In her LL.M. program, Collins took a course on exempt organizations and loved it because it spoke to her interest in public service. As a military spouse, Collins is interested in helping military spouse clubs because they enable military spouses to help other military spouses in the club, which in turn helps additional military spouses through scholarships. This is “paying it forward” in the truest sense: spouses, helping spouses, helping spouses.
Collins has supported the Kirtland Spouses’ Welfare Club and related Kirtland Spouses’ Social Club for roughly three years by providing legal advice on a variety of non-profit governance issues and acting as their general counsel on several matters. Collins met the prior president of the Kirtland Spouses’ Clubs through a post on her neighborhood association Facebook page inquiring about a tax issue. She later found out the tax issue was related to the spouses’ clubs on base. One question led to another, and she began working with them on a variety of other issues. Collins recently finished helping the Club with a major bylaw revision. She is also thankful for the support of her firm’s commitment to providing pro bono services and her husband’s understanding of her desire to make a difference in the military community.
As Collins explains, “Military spouse organizations are interesting entities because many spouses who sit on organization boards have been military spouses for many years, but have never had the opportunity to receive formal legal advice or training in nonprofit governance and operating tax exempt entities. I tell them these are real issues.” For instance, substantial complexity exists in a military spouses’ club’s interactions with the rules and regulations of tax law, military installation orders, and state business formation law.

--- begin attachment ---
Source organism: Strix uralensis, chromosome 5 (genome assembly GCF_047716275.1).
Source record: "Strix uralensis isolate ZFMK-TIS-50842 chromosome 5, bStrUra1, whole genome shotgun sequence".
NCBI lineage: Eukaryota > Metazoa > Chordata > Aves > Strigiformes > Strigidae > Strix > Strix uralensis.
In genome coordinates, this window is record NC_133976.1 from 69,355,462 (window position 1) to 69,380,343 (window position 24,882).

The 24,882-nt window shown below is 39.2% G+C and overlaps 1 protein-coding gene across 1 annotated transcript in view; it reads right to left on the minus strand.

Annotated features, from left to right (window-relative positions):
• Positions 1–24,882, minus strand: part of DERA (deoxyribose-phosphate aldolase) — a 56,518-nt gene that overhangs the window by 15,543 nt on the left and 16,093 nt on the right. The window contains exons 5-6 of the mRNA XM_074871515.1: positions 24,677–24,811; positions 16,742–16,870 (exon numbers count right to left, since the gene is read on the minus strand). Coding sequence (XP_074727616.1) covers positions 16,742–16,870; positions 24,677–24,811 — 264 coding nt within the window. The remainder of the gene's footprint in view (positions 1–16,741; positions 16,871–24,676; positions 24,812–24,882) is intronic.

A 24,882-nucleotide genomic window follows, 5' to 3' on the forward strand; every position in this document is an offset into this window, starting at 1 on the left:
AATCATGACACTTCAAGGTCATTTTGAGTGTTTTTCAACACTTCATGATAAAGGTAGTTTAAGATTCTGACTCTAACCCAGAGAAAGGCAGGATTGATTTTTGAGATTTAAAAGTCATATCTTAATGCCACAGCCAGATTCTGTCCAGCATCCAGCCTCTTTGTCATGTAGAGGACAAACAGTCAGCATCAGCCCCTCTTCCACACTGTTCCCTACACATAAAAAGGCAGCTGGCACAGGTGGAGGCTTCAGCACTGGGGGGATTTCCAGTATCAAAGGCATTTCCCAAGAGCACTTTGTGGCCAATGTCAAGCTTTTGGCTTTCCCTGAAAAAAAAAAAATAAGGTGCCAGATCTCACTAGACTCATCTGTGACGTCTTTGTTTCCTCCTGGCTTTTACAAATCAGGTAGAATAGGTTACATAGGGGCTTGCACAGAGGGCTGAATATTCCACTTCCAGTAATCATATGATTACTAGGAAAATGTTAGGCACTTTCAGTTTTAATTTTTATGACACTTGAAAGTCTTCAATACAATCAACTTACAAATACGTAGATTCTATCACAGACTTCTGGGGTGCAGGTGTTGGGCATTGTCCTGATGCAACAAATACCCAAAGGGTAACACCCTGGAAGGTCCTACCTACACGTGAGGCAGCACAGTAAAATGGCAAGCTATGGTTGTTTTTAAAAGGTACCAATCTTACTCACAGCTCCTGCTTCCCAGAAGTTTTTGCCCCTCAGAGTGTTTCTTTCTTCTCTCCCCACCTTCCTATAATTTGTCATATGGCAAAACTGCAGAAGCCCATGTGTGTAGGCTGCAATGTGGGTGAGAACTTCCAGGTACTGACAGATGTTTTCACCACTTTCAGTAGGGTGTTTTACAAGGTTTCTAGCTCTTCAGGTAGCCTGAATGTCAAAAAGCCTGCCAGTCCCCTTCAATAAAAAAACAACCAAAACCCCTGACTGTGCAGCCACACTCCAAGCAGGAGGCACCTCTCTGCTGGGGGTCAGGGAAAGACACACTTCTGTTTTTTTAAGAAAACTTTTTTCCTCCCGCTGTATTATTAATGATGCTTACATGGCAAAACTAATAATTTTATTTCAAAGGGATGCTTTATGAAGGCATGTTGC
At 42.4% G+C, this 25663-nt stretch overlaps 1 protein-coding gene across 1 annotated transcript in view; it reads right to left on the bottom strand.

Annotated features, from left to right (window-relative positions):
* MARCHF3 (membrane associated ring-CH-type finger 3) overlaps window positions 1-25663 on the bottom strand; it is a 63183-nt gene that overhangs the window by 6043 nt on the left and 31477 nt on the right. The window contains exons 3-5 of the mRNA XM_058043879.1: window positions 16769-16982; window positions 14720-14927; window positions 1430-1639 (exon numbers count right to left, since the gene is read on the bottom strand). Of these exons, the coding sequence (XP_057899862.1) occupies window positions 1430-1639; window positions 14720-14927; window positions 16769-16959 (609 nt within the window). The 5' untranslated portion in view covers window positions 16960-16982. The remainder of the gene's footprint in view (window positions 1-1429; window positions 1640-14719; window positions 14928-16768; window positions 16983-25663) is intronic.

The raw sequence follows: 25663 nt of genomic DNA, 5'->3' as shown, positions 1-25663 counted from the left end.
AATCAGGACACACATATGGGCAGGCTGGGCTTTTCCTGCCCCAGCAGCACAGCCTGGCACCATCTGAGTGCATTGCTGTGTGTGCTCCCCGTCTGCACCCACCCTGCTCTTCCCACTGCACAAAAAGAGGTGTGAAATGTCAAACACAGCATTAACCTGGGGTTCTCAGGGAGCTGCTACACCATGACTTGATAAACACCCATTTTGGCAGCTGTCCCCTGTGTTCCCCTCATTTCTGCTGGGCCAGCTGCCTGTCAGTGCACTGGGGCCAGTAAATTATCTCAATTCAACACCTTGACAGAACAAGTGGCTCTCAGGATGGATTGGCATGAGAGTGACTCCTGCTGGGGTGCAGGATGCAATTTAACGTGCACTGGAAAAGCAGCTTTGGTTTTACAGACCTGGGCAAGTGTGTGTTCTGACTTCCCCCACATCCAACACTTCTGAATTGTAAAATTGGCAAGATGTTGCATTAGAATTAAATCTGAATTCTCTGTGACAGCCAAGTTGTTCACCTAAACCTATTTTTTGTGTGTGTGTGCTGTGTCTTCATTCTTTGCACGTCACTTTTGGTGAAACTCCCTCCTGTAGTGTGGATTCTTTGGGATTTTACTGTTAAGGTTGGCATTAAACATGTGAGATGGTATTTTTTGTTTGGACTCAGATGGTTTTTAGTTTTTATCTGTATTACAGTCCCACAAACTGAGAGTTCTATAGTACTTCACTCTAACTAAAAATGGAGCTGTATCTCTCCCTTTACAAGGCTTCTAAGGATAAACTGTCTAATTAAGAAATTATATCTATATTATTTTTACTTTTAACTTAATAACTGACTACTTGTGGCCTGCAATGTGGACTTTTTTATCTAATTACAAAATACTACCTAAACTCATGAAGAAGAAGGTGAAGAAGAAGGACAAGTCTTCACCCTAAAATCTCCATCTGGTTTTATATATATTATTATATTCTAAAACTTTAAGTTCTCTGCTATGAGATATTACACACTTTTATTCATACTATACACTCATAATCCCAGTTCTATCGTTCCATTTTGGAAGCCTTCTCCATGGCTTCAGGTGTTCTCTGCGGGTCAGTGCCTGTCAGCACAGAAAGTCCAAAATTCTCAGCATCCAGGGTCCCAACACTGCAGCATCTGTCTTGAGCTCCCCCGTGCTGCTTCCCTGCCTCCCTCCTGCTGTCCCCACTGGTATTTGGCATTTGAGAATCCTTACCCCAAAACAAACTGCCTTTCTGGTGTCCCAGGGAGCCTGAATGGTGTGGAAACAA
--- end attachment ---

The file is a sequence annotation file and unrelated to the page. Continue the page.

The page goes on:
Collins finds it particularly interesting that “most of the spouses’ clubs are run as unincorporated associations under state law but also seek Section 501(c)(3) status, while simultaneously operating as private organizations on military bases subject to military branch restrictions on their actions. The federal, state, and military branch compliance issues are complex and all of those issues have to be weighed together while the organizations deal with substantial turnover in their leadership on a yearly basis as military spouse leaders PCS.” For example, when Collins originally volunteered to assist the Kirtland Spouses’ Clubs, she was dealing with issues that were brought up by one leadership board, but had to refer to the documentation of the issue from four or five boards ago; it is always challenging to deal with ongoing and new issues as the boards change yearly.